A new paper reports on the collapse of the Atlantic Ocean pastures over the past 40 years.
As the ocean fish pastures collapse mother fish lose their maternal health and bear very few and sickly eggs.
Freshly hatched cod fish fry simply starve to death.
According to a study just published (13 Feb. 2014) in the journal Plos One, the Atlantic Ocean has been changing dramatically over past 40 years. As a result collapse of the main food of juvenile cod specimens is shown to be more critical than the density of breeding adults in the recruitment of this species (read overfishing), reported the IEO.
The scientists determined that the stock of cod in the North Sea experienced a dramatic reduction over the past four decades. And the two main factors that are considered responsible for this decline are overfishing and reduction in productivity of ocean fish pastures. Ocean pastures like those on land have a carrying capacity for “livestock/fish” proportional to their primary productivity. When a pasture has no grass it can sustain no livestock. Ocean pasture grass is plankton.
The stock of cod now has a ‘truncated population structure,’ which is dramatically changed reflecting both smaller populations of fish and also dramatic reduction in the size of adult fish. It is well established that larger fish produce more young as well as more healthy young. The main obstacle that the fish face for proper recovery is the mortality rate in the early stages of life due to lack of planktonic and mesopelagic food supply. Atlantic Cod are continuing to starve on decimated ocean pastures.
The key factors are the ambient temperature, and the availability and quality of food:
- The temperature determines the spawning time and the number of eggs produced during the winter;
- Food affects the survival of larvae in the spring.
During the study, Spanish, French and English researchers evaluated the changes that occurred between 1971 and 2011 from a spatial-temporal viewpoint in order to detect those periods which have a similar spatial distribution.
In the first place, the changes observed major distribution and evaluated their speed. Then, they investigated whether these changes were directly related (changes in temperature) or indirectly (changes in the abundance of breeding specimens and quality and quantity of plankton) related to effects common to climate change. (Ed note: The most dramatic impact on North Atlantic ocean pasture productivity is declining amounts of mineral micronutrients which have resulted from dramatic declines in Aeolian dust deposition. As mineral dust has declined so has ocean pasture productivity.)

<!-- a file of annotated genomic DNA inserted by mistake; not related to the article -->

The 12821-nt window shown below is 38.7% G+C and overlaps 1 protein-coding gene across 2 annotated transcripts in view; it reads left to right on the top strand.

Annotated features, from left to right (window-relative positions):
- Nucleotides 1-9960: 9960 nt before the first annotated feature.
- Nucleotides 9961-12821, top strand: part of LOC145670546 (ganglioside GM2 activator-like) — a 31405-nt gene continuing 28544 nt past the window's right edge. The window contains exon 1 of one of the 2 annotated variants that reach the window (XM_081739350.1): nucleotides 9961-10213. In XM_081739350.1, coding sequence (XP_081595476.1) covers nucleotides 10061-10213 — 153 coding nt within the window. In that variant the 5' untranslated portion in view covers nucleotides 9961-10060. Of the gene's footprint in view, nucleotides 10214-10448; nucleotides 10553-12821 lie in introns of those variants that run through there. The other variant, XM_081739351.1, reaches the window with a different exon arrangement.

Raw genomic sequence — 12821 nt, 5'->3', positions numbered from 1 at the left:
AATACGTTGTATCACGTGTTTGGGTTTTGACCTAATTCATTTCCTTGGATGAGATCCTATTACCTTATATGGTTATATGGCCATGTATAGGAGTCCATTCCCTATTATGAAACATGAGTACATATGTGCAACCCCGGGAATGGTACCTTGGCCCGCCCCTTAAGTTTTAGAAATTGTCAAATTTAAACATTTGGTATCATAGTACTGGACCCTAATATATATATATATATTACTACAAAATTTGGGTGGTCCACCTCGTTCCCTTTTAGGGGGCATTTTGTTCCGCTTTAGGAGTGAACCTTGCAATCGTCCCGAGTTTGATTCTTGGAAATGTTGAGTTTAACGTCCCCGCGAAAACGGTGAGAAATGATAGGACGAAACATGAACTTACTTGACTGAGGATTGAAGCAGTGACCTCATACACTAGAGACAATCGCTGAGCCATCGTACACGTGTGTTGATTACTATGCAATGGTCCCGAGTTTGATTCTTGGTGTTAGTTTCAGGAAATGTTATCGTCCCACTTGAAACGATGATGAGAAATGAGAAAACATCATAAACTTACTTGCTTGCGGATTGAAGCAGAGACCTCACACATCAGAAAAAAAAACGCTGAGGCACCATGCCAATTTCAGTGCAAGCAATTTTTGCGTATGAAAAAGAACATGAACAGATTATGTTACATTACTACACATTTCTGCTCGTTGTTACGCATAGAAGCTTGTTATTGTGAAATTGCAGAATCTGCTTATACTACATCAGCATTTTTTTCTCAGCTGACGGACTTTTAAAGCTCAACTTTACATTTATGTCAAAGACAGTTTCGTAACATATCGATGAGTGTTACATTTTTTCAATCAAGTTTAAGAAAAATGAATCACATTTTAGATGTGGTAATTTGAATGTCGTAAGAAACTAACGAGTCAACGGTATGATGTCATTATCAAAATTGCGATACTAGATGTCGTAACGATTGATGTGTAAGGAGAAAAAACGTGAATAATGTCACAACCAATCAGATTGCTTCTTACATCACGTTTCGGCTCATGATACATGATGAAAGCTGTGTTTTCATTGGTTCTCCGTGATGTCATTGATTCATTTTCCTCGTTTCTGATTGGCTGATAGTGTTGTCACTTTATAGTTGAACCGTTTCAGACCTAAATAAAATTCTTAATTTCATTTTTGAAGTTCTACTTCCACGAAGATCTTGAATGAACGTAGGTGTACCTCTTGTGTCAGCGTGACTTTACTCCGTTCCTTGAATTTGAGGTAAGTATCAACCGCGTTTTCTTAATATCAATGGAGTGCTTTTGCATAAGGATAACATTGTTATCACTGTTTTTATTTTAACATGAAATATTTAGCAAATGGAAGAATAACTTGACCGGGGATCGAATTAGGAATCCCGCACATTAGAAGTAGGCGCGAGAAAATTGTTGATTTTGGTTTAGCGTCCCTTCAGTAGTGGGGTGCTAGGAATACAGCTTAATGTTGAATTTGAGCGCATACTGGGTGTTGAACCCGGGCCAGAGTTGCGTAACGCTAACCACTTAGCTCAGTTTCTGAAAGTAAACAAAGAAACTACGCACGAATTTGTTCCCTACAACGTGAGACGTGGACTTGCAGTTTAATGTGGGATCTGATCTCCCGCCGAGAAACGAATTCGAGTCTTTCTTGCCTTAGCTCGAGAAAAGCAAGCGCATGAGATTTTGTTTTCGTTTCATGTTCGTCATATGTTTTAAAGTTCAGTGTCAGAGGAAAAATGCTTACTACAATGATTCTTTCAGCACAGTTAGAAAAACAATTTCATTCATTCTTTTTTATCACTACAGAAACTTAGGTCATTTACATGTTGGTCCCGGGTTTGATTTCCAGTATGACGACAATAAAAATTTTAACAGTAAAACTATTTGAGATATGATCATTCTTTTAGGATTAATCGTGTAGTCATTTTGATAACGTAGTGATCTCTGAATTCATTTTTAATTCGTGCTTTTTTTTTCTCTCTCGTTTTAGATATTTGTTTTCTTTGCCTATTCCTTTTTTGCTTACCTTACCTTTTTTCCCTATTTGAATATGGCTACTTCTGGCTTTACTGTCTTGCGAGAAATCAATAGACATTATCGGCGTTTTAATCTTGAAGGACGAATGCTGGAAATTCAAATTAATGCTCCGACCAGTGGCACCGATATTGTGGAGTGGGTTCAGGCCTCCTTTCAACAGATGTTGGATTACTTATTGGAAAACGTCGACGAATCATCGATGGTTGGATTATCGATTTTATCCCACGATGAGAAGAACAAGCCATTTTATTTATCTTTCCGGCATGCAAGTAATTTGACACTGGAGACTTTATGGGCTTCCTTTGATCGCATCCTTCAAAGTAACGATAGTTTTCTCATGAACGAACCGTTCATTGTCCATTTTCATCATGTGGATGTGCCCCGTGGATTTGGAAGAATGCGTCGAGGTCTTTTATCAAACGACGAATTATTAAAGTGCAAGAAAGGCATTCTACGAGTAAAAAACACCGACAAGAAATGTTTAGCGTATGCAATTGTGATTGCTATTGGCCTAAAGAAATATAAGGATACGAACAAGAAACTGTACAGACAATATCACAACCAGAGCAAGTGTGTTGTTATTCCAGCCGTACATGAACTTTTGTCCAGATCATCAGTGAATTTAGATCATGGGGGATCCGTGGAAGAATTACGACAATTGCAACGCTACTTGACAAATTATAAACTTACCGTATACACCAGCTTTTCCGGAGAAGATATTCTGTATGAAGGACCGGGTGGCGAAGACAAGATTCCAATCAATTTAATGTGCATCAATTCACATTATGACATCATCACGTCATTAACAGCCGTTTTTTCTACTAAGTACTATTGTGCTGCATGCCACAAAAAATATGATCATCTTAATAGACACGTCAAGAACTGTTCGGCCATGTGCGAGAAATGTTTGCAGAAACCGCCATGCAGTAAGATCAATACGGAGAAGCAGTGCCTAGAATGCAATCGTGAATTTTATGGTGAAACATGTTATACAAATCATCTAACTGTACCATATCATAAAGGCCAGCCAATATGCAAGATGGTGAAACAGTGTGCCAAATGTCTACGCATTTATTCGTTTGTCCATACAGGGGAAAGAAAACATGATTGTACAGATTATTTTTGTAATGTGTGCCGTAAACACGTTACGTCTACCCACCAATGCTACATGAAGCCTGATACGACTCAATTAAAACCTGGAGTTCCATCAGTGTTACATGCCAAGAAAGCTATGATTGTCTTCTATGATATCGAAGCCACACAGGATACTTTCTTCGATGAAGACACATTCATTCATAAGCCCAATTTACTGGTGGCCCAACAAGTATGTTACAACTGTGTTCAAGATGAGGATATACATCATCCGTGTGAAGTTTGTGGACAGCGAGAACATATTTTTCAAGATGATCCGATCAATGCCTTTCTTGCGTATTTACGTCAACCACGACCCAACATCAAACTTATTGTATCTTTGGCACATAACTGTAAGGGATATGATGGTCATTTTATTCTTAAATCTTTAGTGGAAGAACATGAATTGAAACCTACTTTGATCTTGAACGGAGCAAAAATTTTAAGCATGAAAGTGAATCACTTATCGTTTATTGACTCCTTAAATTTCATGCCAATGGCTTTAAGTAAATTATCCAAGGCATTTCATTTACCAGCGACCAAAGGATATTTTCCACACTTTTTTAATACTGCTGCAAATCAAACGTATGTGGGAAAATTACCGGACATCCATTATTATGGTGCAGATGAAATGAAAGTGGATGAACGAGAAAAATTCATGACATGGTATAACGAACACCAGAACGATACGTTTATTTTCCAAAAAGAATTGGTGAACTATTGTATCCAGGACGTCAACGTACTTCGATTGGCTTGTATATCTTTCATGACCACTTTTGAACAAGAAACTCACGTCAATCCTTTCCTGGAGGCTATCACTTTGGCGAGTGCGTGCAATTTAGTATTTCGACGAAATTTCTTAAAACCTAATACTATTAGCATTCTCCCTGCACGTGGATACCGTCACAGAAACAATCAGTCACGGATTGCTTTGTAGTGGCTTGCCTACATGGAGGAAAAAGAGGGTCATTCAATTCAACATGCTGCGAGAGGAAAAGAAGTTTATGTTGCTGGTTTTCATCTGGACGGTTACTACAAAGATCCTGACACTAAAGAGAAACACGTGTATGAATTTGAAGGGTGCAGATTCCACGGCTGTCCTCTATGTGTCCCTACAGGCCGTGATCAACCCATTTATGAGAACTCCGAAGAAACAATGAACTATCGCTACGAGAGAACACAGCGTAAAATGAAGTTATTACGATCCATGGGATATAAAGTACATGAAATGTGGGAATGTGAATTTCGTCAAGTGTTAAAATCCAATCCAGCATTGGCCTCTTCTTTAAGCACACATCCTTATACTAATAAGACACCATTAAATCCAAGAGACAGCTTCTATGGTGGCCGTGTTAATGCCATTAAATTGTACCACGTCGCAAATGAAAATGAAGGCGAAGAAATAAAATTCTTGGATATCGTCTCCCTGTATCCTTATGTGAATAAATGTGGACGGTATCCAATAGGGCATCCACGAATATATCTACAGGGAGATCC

The IEO explained that, they used information sources “with more extensive spatial resolution existing in the area, combining the estimates of abundance of adults and recruits performed by international demersal surveys gathered by the International Council for the Exploration of the Sea (ICES),” and sea surface temperature data generated by the British Atmospheric data Centre and estimates of plankton abundance provided by the Continuous Plankton Recorder.
“The results of this study suggest that the direct (temperature) and indirect effects (abundance and occurrence period of their favourite food) of climate change are responsible for the continuous recruitment failures recorded in the last decades despite the significant reduction of fishing pressure on this species,” summarizes the IEO.
Scientists estimate that if global warming and related climate change effects continues to change the North Sea, mainly in its southern and shallow areas, the direct and indirect effects will result in further and progressive reductions in cod stocks that historically occupied these habitats.
For more about the collapse of Atlantic Cod as a result of the loss of their plankton food read this item about the copepods of the Atlantic.